“In Youth is Pleasure” is definitely about coming of age, however it is also about life and all that it has to offer and doesn’t. Orville Pym is a character like none other than I have come across in fiction in recent times. It is a story of his one summer and how it changes him and the way he sees things and people. Pym is full of despair and yet there are moments that redeem him quite suddenly. As a reader, I did have a tough time sometimes reading this book, however it was only initially. Later, it was a breeze.

Most people have not heard of this gem of a book and that needs to change for sure. It is a book that needs to be cherished and savoured like fine wine. I will also go so far and say that it is a book which you will never forget after having read it.

Next Up on the Challenge: Cure for Adoption: Run by Ann Patchett

Book Review: Who Will Run The Frog Hospital? by Lorrie Moore

Who Will Run the Frog Hospital by Lorrie Moore Title: Who Will Run the Frog Hospital?
Author: Lorrie Moore
Publisher: Faber and Faber
ISBN: 9780571268559
Genre: Literary Fiction
Pages: 148
Source: Personal Copy
Rating: 5/5

So I read The Catcher in the Rye by Salinger, a cure for adolescence as per The Novel Cure. There was another book waiting for me to be devoured – for the same ailment and that was also recommended by them. It is, “Who Will Run the Frog Hospital?” by Lorrie Moore. Let me tell you one thing here: If you think that Salinger had all answers to angst and adolescence, then you must read this small gem by Lorrie Moore, to really get into the skin of what it is to be young and the memory of it as it surfaces after a period of time.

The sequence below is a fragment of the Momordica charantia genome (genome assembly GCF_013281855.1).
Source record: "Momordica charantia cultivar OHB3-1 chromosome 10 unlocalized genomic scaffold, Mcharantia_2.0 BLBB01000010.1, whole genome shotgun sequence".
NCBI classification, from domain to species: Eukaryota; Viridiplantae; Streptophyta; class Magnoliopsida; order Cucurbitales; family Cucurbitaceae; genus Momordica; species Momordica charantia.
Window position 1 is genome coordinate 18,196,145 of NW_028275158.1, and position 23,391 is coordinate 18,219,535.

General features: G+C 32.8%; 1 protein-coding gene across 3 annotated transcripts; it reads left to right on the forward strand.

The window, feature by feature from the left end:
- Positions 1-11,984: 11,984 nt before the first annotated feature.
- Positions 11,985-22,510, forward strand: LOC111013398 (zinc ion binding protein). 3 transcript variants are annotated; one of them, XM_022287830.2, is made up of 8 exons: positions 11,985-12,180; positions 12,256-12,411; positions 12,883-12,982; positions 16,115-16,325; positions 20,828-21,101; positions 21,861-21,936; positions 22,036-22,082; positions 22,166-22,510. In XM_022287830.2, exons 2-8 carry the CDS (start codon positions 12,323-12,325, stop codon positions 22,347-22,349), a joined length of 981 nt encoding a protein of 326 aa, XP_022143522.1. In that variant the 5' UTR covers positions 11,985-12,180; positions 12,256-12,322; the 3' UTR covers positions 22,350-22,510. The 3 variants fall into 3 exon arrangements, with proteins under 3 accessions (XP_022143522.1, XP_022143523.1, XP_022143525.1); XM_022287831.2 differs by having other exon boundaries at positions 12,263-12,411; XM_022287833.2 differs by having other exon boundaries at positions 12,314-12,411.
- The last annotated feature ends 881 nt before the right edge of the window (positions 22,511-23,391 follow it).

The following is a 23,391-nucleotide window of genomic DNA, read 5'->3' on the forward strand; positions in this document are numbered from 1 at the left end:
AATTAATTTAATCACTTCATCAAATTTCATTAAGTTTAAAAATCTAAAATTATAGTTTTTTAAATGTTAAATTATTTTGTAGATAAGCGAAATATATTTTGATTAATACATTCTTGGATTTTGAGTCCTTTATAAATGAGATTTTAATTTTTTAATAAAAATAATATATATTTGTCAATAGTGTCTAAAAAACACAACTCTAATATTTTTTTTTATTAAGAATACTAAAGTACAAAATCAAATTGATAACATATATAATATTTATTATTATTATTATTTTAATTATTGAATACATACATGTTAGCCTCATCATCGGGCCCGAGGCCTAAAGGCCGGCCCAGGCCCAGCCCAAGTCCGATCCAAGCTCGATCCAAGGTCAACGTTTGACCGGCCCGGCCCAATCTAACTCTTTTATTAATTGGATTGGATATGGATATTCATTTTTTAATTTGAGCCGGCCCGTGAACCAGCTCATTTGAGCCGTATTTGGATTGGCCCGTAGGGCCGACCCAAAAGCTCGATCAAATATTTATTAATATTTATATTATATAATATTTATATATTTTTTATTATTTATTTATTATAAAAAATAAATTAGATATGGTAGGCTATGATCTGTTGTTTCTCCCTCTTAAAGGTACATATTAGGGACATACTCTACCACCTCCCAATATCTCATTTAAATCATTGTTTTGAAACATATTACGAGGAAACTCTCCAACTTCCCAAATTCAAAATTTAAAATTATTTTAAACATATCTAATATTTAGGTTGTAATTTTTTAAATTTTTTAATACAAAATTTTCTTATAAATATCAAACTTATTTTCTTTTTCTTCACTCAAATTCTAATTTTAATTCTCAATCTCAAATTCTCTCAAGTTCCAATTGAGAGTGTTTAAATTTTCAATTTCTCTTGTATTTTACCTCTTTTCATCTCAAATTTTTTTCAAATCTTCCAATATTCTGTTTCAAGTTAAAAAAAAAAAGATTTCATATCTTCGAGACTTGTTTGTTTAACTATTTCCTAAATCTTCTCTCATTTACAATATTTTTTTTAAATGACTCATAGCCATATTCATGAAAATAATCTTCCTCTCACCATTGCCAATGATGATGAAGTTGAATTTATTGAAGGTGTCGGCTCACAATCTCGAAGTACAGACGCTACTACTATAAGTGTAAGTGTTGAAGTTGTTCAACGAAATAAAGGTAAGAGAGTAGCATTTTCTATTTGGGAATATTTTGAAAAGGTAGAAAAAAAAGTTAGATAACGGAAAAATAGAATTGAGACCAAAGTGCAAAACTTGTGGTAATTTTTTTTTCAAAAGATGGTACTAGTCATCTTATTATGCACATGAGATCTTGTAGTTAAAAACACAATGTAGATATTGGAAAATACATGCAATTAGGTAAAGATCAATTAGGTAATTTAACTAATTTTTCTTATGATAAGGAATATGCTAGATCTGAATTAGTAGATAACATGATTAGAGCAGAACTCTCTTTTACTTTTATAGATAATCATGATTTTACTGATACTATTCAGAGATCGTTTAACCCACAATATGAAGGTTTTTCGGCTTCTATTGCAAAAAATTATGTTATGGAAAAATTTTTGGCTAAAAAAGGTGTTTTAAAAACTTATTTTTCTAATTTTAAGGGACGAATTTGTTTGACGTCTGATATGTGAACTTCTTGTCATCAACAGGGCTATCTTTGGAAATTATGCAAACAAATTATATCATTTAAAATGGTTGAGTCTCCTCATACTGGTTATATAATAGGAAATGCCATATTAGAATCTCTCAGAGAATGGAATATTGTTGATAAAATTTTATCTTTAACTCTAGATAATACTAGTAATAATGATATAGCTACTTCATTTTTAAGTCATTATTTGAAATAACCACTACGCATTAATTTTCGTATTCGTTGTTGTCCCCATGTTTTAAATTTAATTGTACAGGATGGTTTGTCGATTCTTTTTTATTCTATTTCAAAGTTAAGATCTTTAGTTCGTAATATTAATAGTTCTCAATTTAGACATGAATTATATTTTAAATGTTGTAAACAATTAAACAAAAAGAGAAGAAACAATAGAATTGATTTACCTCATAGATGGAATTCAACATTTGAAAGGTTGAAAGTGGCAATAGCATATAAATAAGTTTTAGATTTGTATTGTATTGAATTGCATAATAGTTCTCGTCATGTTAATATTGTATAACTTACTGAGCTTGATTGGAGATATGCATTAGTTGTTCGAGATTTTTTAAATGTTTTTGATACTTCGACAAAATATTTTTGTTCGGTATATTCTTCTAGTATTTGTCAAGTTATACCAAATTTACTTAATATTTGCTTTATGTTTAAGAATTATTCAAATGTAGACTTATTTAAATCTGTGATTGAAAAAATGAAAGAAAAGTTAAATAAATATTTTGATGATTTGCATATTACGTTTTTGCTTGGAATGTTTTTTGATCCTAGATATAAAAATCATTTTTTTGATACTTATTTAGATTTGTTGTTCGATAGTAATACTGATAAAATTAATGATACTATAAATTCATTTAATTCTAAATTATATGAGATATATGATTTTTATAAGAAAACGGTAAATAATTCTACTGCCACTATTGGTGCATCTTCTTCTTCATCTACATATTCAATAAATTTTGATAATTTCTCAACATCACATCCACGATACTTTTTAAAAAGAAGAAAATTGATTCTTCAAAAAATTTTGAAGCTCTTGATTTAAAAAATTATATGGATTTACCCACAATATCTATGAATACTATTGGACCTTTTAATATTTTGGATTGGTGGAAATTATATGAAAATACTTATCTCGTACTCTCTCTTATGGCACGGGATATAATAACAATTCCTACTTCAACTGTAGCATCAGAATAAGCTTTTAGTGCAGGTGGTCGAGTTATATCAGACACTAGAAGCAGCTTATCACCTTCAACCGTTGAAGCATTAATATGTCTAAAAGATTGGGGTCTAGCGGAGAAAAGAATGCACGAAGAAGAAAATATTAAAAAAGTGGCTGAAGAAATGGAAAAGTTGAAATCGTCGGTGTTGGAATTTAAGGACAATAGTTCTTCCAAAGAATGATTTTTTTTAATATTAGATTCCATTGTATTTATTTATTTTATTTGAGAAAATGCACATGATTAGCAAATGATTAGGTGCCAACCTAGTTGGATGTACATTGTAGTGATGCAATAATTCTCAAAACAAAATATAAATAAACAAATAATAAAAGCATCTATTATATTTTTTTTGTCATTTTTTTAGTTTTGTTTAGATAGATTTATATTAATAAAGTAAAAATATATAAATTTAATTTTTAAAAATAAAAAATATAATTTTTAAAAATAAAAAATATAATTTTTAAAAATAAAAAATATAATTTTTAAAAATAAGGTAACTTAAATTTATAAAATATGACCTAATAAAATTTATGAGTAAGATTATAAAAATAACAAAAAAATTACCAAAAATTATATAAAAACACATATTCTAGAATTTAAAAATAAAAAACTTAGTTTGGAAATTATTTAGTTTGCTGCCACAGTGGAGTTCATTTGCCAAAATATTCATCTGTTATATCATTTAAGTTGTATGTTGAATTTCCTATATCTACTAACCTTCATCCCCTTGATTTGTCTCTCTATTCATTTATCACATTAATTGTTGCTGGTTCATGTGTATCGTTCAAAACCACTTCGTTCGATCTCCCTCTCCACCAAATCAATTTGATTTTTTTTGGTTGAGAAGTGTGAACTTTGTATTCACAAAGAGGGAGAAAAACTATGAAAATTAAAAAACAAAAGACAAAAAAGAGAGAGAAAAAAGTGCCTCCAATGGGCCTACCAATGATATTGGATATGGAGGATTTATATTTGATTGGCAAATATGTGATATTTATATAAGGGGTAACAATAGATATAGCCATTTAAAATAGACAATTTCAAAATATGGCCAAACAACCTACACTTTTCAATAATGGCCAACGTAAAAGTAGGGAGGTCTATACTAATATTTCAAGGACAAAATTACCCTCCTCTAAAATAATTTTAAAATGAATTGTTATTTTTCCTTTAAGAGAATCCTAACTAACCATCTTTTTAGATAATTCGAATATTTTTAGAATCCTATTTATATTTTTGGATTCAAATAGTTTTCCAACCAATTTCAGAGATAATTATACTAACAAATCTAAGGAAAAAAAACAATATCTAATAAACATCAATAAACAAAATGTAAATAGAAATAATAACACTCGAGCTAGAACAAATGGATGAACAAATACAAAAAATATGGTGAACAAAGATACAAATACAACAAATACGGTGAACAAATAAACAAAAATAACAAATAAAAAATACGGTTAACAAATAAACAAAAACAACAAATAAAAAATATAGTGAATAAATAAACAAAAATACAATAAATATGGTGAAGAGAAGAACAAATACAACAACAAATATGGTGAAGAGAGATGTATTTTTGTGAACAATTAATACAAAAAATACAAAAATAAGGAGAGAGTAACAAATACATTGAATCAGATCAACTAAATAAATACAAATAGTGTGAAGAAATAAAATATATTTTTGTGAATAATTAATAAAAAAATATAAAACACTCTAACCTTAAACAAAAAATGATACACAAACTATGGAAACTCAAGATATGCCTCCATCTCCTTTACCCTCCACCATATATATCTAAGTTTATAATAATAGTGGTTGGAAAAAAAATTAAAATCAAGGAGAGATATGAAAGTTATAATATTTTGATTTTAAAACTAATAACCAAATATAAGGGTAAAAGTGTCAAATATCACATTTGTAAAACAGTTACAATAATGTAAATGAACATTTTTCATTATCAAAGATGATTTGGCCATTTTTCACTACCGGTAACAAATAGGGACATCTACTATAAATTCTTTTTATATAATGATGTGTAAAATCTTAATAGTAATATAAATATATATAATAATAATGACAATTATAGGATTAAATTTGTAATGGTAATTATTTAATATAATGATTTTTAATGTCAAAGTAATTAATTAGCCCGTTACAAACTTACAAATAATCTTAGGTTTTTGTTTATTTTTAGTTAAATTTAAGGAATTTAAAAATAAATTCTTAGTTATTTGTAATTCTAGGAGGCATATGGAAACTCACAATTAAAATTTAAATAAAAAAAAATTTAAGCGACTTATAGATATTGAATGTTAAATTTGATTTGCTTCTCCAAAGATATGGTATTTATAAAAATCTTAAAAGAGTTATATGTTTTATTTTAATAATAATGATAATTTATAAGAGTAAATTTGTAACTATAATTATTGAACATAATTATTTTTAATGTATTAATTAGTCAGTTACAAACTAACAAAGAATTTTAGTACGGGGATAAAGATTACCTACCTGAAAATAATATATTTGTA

Who Will Run the Frog Hospital is a bittersweet tale about growing up. It is not written in the linear format and that is one of the things, which I loved about the book. It does not sentimentalize teenage or adulthood. Moore has this uncanny ability to show things for what they are. If the characters are hurt, then the reader must feel it. If they are happy, the readers must rejoice in their moments. I also firmly believe after reading this book, that every reader who wants to read a book on teenage must start with this one.

The book is about two friends – living in small-town America, in a place called Horsehearts – somewhere on the border between Canada and the US. The friends are Berie and Sil and the story is narrated by Berie. The story moves between Paris, where Berie is with her husband and going through a tough time in her relationship, to the time she was fifteen and life changed drastically for her and her best-friend Sil. The book shifts narratives and that is what keeps the reader going. The themes of adolescence and the angst with it are touched on brilliantly.

“Who Will Run the Frog Hospital?” is sensitive and yet restrained. Moore does a fascinating job of describing the ordinary with details and grace that are nowhere close to being ordinary. Growing-up and in contrast adulthood are dealt with delicately, without overstepping on any one aspect. The characters shine through the entire book. There is not a single line or situation which should not have been a part of the book. Thank God, I got to know of this book through The Novel Cure and read it as a part of the challenge. A read for everyone who wants to read more about adolescence and be cured.